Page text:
Wednesday, March 4, 2009

Pride & Prejudice

Recently, I exacted from my husband a trade: I would watch a movie of his choice with him (I believe he has chosen Pulp Fiction, sigh) if he would watch the magnificent A&E/BBC version of Pride & Prejudice. It is one of my all time favorites, and I haven't watched in several years. Well, this past weekend, we embarked.

From the outset, I could see that Mike was drawn in quickly. The period costumes, the beautiful English countryside scenery, the charming accents...and of course, the drama of the fate of the five Bennett girls and their mother's desperate desire to see them marry well, sparing them all from becoming penniless should their father pass away and the estate entail to their smarmy vicar cousin, Mr. Collins. What I love about this movie is how the audience, along with Elizabeth Bennett, *very gradually* warms up to the dark and dashing Mr. Darcy. At first, we dislike him. He snubs our heroine, the spunky and intelligent Lizzie, and looks down upon the Bennetts for their lack of prestigious name and estate. The addition of the squealing, perpetually-needing-smelling-salts Mrs. Bennett, as well as the loud and silly younger Bennett girls, Kitty and Lydia, certainly don't help. By time he proposes to Lizzie, we find him attractive and just a bit exciting, though we can't completely overcome our reservations, nor can Lizzie. Although he was unsuccessful and manages to insult the woman he is proclaiming to love, I still absolutely *love* his proposal of marriage. It's one of my favorite scenes in the film:

"My feelings will not be repressed. You must allow me to tell you how ardently I admire and love you. In declaring myself thus I'm aware that I will be going expressly against the wishes of my family, my friends, and, I hardly need add, my own better judgement. The relative situation of our families makes any alliance between us a reprehensible connection. As a rational man I cannot but regard it as such myself, but it cannot be helped. Almost from the earliest moments, I have come to feel for you...a passionate admiration and regard, which despite my struggles, has overcome every rational objection. I beg you, most fervently, to relieve my suffering and consent to be my wife."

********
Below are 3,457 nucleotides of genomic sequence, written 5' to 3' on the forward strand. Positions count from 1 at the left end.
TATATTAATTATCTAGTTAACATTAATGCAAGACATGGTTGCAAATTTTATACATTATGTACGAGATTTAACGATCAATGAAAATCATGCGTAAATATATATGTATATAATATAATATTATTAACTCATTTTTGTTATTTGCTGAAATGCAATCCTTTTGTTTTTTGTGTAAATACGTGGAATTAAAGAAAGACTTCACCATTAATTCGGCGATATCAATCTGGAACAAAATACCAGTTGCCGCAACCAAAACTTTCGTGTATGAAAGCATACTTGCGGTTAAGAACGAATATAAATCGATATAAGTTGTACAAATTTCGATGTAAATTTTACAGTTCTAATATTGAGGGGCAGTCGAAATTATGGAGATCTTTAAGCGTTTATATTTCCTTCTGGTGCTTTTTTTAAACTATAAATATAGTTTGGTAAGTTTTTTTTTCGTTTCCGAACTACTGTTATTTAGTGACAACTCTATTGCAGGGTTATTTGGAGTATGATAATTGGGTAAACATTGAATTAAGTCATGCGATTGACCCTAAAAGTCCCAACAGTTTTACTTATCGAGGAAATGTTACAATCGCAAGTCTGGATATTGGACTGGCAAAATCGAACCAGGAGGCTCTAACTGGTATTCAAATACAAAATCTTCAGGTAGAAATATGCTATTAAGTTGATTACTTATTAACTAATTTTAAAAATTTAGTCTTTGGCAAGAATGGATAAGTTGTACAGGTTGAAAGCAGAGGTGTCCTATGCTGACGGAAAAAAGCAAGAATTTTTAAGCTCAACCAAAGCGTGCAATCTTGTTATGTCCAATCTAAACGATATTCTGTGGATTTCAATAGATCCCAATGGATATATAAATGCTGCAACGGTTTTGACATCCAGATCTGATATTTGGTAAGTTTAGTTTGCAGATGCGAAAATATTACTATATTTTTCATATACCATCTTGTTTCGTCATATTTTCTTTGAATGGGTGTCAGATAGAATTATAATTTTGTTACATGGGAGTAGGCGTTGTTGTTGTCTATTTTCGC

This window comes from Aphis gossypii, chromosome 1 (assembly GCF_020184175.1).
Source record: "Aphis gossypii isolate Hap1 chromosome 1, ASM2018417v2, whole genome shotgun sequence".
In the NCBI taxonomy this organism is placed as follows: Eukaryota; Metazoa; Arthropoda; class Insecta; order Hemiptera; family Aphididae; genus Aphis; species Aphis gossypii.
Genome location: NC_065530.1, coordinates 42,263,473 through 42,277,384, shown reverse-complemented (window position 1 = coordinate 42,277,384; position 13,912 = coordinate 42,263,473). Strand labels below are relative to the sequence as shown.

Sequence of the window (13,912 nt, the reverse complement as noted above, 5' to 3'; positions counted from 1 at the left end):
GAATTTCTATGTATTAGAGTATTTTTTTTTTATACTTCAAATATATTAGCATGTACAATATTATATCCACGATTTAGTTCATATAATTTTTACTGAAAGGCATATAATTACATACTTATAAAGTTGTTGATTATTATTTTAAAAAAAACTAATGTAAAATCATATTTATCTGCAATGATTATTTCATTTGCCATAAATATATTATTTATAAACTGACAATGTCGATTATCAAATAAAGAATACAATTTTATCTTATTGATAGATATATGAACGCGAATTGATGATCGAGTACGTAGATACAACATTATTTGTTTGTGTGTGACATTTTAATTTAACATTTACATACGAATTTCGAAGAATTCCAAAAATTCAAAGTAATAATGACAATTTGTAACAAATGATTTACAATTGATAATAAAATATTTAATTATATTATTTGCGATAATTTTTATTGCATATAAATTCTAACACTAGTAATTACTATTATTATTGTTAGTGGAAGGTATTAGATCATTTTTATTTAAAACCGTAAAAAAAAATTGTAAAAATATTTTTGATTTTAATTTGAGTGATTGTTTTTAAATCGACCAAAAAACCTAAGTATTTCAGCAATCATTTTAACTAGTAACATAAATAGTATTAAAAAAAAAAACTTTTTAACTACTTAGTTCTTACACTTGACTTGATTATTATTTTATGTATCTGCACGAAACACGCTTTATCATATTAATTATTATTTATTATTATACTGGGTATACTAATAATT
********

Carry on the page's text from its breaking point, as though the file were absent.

*Blissful sigh* Now this, Stephanie Meyer, is a true declaration of love. He may be proud (and a bit rude) but he's honest and genuine.

Given that it is 5 hours long, this was a 4 evening undertaking. Each night, Mike admitted that he was really looking forward to seeing what would happen next. We were both enraptured as Lizzie slowly begins to see Darcy in a new light through the eyes of his family and associates. And oh!! When Lizzie bumps into him as he emerges from a dip in the pond at Pemberly, and he's all flustered, PRECIOUS!! And then how he rushes back out, still wet but stuffed into formal attire so that he can see Lizzie before she departs with her aunt and uncle. This is true romance. And then, when Lydia disgraces the family by running off with the shady Mr. Wickham, neither of us was paying any attention to our wine. We rejoiced when Darcy paid off Wickham's debts and forced him (snorts!) to marry Lydia and save the Bennetts' reputation from total ruin.

Last night, we watched the final installment. Darcy abruptly stops his stroll with Lizzie and, completely disregarding the wishes of his proper and prickly old relative- Lady Catherine de Berg- that he marry her anemic and porky-looking daughter, he asks:

"You're too generous to trifle with me. If your feelings are what they were last April, tell me so. My affections and wishes are unchanged. But one word from you will silence me on this subject forever."

Lizzie declares that her feelings are "quite the opposite" as when she turned him down months ago. I glanced over at Mike, who was beaming. He's been bitten by the Pride & Prejudice bug, and he would die if he knew I was blogging about it. Oh! It's just so good. The double wedding at the end, with sweet Jane marrying Mr. Bingley alongside Lizzie and Darcy. *squeals* I love it.

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